FurbysMakeSexNoises Fri 26-Jun-15 16:14:00

My DH is a dermo and he'd be useless on beauty advice! They're only for medical conditions really.

Coastingit Fri 26-Jun-15 17:16:02

I'm sure dermatologists do stuff for general skin health though, if that is their specialism and they are highly qualified in how skin works then surely they know how to get rid of blackheads, flakiness etc? Problems, but not really major ones, just vanity ones really.

Ive switched to Cetaphil for cleansing and Cerave PM for moisturising, both of which are apparently recommended by dermatologists and my skin still feels dry. I'm going to add a fancy schmancy serum, but just wondering what a dermatologist would actually say would work. My skin is dry and dehydrated, but also has clogged pores. I'm happy to faff with beauty products but am trying to be more focused on the actual ingredients and less on the hype.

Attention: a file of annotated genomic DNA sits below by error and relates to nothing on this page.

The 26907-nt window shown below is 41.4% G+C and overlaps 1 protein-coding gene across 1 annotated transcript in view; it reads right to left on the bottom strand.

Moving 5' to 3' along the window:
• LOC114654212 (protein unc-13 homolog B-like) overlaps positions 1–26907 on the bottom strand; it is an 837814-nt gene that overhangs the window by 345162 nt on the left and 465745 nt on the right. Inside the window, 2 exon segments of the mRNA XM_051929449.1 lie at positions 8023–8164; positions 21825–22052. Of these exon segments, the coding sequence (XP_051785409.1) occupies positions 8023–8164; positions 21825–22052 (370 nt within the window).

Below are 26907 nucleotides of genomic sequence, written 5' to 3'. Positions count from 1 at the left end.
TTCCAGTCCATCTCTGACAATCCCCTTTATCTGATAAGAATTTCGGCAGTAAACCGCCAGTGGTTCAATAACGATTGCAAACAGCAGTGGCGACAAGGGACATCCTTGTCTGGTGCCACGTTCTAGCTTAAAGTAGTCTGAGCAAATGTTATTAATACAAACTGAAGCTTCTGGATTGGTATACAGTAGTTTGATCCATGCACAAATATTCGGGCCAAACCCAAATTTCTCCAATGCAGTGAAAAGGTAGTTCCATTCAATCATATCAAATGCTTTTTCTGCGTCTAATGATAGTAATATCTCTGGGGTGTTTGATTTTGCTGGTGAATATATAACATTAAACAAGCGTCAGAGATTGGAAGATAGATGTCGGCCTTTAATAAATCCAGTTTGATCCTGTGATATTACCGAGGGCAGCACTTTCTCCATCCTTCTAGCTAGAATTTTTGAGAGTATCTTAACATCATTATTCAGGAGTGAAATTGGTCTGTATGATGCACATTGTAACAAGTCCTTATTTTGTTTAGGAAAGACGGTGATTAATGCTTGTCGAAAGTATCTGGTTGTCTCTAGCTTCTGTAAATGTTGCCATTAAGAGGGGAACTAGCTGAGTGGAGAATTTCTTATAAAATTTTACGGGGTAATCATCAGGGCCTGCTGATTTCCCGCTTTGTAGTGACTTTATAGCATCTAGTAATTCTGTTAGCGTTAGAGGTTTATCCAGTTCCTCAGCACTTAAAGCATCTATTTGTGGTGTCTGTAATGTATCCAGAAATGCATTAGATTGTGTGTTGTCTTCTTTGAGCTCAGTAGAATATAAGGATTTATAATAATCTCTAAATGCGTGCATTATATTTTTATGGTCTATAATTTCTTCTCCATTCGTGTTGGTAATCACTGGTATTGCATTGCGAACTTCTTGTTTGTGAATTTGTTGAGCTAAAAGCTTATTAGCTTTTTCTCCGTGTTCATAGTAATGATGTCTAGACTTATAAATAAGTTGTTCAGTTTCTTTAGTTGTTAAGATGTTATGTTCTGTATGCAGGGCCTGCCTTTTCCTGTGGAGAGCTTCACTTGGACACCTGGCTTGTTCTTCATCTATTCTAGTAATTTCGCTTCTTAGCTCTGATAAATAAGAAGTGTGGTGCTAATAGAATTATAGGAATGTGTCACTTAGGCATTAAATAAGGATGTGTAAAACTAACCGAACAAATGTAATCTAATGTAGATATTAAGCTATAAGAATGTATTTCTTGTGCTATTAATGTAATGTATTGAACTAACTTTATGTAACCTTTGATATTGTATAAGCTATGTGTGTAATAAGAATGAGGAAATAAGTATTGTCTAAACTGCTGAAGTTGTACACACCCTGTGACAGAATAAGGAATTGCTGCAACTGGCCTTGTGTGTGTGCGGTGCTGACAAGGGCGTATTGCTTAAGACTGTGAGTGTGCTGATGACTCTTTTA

I know everyone's skin is different, but surely a dermatologist could say 'use this and this and this and your skin will be in perfect health' - because surely dry patches or gunky pores are a sign of poor skin health?

Don't people see them for cosmetic reasons then?

Kundry Fri 26-Jun-15 17:55:46

If you have a look at Dr Sam Bunting you can see she recommends the same stuff over and over again:

Cetaphil, Avene Extremely Gentle or LRP Physiological Gel for cleansers

Salicylic acid for spots and blackheads eg Effaclar Duo or Avene equivalent.

Retinols for anti-ageing, acne and getting rids of pigmented acne scars - in her cosmetic work she will give prescription products

Oil-free (she isn't into 'good oils') moisturiser for spotty skin eg Cetaphil again. I first bought Cerave as it's recommended by lots of US dermatologists for effectively the same reason.